Estimated Cost: $0.74
2 minutes
Estimated Cost: $0.74
12.75 days
Estimated Cost: $226
Lower-case
Instant
Estimated Cost: $0.74
5 minutes
Estimated Cost: $0.74
2.5 days
Estimated Cost: $44.40
3147 years
Alphanumeric (including Upper-case)
Instant
Estimated Cost: $0.74
16 hours
Estimated Cost: $11.84
7 years
103 981 388 years
All (Printable) ASCII characters
2 minutes
Estimated Cost: $0.74
9 days
Estimated Cost: $159.84
231 years
Next Big Bang


Thomas Roth, a security expert who helped highlight the flaws of the Sony PlayStation Network, seems to be the only person that has publicly demonstrated a properly-scaled GPU distributed cracking network. His setup linearly scales the speed of individual EC2 Cluster GPU Instances by balancing the workload and reducing bottlenecks. So, even though we need about 10 Radeon HD 6990s split among three desktop systems to reach 1 million WPA passwords per second, we can do the same by spending $60 to rent 20 Cluster GPU Instances (the limit was recently increased to 64 servers). The only hurdle is optimizing code in Amazon's cloud. And no, we aren't going to share our code.

Computational clouds like Amazon's EC2 were originally intended to help developers and scientists solve complex mathematical problems without a heavy investment in building a server farm. I doubt that Amazon had hacking in mind, but the cat's out of the bag. The fact is that it can and will be done. If someone wants onto your network badly enough, your strong password might be the only thing stopping them.

And that's ultimately why you need to change your password strategy. The fact that that most of us use alphanumeric passwords to lock our Wi-Fi networks only serves to weaken them. How many of us know friends or family who never changed their default router passwords, either? We know that AT&T's U-verse routers (identified with SSIDs like 2Wirexxx, where x is a number) come with default passwords limited to numbers and are only 10 characters in length. Using a pair of Radeon HD 6990s, you can mow through every possibility in under 14 hours.

Besides using a unique SSID, a WPA password should follow the following rules:

  • Fully random
  • At least eight characters in length.
  • Contain at least one upper-case letter
  • Contain at least one lower-case letter
  • Contain at least one special character, such as @ or !
  • Contain at least one number


For those of you in IT, you're better off investing in an authentication server, which adds another layer of wireless security since the master key is hidden from the user and generated dynamically. This means that the PMK is a fresh symmetric key particular to the session between the client and AP. It infinitesimally increases the complexity of a brute-force attack. In fact, as an IT professional, you should worry more about someone bribing an employee or stealing an unencrypted laptop.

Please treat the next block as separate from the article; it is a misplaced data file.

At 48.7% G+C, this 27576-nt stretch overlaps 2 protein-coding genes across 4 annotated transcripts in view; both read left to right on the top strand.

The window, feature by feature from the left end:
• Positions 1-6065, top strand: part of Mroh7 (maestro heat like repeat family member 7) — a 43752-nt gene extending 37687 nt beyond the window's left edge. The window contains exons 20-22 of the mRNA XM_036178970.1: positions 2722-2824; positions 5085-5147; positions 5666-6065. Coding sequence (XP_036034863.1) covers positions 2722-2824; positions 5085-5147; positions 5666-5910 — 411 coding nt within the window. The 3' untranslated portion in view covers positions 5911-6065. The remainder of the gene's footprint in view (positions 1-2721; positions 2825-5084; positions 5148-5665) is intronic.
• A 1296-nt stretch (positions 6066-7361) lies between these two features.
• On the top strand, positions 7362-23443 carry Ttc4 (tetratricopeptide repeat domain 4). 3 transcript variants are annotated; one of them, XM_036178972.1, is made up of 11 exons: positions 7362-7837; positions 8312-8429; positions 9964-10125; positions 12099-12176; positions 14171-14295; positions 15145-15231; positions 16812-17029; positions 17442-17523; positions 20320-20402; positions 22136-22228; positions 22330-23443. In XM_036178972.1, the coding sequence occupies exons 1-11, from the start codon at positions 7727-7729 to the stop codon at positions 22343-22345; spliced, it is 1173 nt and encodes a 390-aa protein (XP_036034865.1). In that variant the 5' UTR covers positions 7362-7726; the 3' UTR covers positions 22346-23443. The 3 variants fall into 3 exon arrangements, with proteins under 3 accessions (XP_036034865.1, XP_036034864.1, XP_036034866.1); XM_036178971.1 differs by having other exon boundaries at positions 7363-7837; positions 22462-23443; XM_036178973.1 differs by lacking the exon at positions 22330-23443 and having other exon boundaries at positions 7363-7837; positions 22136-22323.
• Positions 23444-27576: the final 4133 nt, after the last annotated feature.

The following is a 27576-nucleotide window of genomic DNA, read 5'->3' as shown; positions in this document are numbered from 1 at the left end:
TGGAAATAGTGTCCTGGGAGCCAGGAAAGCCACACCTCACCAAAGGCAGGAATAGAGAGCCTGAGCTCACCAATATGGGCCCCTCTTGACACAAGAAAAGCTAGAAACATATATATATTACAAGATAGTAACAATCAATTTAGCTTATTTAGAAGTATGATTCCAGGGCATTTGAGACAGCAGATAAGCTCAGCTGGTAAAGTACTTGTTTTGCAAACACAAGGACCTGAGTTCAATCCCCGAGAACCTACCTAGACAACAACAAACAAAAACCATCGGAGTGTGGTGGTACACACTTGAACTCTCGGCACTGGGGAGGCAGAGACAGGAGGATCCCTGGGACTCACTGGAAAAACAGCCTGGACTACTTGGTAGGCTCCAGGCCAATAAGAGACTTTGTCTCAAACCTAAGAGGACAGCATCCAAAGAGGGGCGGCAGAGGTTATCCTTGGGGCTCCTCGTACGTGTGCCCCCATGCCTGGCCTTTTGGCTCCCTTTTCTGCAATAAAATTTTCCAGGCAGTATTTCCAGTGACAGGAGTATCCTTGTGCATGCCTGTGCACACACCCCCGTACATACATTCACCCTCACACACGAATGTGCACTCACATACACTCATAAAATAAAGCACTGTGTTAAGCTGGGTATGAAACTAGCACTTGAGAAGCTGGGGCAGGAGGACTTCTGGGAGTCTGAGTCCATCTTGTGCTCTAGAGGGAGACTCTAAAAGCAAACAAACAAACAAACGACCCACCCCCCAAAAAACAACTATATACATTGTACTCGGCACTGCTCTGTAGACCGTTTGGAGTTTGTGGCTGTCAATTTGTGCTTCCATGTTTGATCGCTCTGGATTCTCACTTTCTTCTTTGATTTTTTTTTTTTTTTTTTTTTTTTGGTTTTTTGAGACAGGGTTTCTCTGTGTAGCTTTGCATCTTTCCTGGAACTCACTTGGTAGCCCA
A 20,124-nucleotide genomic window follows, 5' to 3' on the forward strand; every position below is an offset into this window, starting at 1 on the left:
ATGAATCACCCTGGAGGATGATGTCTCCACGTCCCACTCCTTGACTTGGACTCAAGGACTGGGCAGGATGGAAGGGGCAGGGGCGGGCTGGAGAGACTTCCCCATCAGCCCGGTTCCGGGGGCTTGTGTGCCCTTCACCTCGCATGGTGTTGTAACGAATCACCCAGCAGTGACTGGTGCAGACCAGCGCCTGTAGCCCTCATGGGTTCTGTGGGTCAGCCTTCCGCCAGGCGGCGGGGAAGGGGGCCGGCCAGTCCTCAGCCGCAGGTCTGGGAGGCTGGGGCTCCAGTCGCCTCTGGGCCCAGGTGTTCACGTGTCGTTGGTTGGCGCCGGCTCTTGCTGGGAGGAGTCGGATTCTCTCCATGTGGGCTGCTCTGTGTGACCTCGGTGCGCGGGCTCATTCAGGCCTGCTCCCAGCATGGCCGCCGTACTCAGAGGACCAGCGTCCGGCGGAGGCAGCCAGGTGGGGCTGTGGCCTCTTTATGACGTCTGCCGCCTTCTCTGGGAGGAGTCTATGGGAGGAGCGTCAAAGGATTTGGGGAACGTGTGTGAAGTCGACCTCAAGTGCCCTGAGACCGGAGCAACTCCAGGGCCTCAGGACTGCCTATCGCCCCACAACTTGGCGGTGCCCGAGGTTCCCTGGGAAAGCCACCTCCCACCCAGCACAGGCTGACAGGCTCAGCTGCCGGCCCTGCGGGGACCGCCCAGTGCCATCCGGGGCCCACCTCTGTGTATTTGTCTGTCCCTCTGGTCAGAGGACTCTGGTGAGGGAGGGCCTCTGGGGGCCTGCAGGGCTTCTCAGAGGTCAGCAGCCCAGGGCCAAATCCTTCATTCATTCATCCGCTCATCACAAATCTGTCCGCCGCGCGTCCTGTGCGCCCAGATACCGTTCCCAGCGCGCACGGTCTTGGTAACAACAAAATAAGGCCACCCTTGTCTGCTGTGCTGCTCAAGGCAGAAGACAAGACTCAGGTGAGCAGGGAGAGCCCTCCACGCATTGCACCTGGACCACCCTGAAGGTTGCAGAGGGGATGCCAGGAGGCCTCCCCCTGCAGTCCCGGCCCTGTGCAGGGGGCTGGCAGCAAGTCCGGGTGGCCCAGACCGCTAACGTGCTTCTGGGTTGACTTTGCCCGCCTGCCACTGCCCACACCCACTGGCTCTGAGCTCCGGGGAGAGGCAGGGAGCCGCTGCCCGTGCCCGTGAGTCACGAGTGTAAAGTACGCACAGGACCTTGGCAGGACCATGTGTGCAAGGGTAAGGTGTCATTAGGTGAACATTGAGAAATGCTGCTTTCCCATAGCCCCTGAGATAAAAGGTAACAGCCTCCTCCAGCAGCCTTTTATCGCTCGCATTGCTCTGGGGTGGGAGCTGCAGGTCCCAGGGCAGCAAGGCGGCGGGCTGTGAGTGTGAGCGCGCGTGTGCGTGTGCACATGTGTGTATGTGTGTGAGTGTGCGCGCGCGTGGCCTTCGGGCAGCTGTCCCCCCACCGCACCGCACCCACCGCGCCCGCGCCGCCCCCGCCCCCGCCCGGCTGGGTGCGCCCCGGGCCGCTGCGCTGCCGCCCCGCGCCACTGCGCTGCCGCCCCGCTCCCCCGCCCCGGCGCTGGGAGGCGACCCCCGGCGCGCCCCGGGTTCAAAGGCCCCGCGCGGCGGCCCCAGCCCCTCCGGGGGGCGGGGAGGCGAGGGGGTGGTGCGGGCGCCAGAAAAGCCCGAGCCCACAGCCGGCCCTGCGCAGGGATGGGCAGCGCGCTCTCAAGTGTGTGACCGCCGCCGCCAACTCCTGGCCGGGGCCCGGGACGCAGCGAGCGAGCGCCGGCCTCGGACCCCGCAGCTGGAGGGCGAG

Keeping Perspective

Whenever someone talks about security, it's easy to go overboard. We get so caught up in locking down our information that we forget to ask ourselves if we have anything worth stealing.

To some degree, everyone has information they'd prefer stayed private, which is why we think everyone should be putting some effort into keeping intruders out. And the fact of the matter is that most troublemakers will see your locked access point and simply move on. Users in the Netstumbler forums estimate that 10-20% of networks still use WEP encryption. If someone really wants to hijack a network, they'll likely look for a WEP-protected target first. Whether someone is willing to spend hours, days, or even years banging on your WPA-secured fortress will depend on the state secrets hiding on the other side.

The fact of the matter is that most of us aren't high-profile enough to attack, so long as the right protocol is in place. It's often said that a pump-action shotgun is the best tool for home defense, not because it's any scarier than a handgun or rifle, but because the sound of a shell cycling is enough to make any intruder turn and flee. Well, consider WPA your pump-action.

Of course, not everyone agrees that security is necessary. In fact, many people purposely run open Wi-Fi networks. According to a post at TorrentFreak, the legality of holding a network owner responsible for the actions of users remains in doubt. One defendant writes, "Not all unsecured networks are due to a lack of technical knowledge. Some of us leave them open to friends and others out of a sense of community." That's super-generous and all, but if you're using one of those networks, just be aware that you're already rubbing shoulders with the bad guys.